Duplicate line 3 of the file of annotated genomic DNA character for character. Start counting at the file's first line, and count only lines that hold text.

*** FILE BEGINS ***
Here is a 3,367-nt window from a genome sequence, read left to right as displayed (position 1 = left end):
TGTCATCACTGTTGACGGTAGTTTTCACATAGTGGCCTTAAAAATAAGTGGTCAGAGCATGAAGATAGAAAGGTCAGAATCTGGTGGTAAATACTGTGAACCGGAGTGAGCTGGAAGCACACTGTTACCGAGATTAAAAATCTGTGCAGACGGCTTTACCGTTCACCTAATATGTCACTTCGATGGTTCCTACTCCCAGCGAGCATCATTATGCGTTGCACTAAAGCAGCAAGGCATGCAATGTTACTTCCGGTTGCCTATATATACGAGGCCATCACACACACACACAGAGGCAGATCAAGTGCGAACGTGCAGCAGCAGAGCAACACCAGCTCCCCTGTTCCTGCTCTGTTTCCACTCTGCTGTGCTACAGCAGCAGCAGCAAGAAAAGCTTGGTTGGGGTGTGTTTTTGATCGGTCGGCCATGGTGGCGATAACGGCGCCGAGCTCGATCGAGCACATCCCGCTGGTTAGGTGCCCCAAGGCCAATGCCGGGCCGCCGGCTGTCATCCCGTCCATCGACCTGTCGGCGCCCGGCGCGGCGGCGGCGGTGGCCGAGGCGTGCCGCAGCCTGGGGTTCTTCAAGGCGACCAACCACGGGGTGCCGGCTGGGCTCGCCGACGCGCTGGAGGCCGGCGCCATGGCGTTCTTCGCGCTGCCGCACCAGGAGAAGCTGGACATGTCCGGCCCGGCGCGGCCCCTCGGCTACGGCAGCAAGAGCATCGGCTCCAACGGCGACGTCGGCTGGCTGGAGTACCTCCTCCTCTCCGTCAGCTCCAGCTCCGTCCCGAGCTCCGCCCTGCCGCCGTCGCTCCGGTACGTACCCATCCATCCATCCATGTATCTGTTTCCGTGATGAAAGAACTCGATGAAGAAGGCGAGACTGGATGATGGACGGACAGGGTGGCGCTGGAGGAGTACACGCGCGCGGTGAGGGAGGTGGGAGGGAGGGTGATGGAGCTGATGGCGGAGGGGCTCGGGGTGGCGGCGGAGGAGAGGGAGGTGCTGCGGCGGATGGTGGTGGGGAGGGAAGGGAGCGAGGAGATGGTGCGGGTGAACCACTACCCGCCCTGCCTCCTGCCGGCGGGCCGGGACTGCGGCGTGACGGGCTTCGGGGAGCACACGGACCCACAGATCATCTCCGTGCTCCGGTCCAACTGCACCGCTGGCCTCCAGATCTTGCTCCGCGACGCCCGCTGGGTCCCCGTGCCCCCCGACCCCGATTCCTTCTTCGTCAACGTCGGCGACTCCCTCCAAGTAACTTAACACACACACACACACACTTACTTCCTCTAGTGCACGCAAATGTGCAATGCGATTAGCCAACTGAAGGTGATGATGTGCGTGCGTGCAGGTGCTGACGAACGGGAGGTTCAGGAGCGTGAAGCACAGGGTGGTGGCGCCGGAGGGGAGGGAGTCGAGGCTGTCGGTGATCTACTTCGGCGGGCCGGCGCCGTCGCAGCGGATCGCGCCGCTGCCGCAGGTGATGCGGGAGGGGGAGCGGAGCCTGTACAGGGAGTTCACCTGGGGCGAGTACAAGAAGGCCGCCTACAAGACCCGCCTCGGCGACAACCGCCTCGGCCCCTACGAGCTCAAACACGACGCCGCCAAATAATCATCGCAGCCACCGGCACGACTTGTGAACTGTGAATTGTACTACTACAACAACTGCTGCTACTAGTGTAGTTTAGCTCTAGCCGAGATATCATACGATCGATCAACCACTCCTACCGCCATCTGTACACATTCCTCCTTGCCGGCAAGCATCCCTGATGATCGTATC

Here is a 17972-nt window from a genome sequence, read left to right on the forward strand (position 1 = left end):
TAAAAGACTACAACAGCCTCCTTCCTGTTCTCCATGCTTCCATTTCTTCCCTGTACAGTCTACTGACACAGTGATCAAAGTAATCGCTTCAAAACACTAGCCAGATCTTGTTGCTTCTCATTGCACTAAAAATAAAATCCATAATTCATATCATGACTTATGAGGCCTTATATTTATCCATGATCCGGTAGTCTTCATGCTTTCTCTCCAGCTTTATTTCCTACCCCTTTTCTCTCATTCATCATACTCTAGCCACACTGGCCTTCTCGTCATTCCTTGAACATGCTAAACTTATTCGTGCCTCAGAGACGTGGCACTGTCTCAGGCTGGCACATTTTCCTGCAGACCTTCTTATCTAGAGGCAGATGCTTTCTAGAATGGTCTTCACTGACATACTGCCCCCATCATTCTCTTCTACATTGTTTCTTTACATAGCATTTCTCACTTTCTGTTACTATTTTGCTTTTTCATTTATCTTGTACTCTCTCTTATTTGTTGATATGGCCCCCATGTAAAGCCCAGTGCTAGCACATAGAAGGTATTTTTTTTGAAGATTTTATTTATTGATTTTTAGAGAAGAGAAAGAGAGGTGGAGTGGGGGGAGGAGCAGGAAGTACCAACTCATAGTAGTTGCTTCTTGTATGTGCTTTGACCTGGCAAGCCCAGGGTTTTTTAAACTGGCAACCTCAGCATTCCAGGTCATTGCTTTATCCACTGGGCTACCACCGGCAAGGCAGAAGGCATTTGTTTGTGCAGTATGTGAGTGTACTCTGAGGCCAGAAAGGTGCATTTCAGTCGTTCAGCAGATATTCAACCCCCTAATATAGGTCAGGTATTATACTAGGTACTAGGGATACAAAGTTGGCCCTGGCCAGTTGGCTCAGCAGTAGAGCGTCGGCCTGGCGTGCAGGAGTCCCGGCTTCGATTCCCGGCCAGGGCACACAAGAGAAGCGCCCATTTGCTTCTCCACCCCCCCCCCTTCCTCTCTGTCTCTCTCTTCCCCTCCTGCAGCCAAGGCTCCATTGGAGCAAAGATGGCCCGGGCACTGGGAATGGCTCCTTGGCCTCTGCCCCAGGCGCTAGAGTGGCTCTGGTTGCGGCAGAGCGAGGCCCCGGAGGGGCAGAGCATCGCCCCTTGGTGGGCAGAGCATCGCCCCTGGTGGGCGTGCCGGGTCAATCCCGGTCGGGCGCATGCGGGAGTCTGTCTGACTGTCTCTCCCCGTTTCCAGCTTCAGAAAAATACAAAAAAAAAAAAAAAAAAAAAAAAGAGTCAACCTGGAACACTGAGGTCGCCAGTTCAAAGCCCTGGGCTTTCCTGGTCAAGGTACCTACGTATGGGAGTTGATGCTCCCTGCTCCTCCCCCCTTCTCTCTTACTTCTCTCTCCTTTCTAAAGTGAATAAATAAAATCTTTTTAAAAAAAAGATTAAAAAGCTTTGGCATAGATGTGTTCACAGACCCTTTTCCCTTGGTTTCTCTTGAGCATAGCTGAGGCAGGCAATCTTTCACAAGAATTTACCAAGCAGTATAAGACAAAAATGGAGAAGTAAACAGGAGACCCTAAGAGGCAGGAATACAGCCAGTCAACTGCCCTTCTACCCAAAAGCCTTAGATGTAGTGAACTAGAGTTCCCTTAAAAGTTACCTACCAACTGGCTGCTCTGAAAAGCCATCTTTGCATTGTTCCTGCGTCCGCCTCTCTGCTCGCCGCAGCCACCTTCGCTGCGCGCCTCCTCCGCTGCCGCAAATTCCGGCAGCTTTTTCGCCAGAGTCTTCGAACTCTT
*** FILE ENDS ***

Here is a 17972-nt window from a genome sequence, read left to right on the forward strand (position 1 = left end):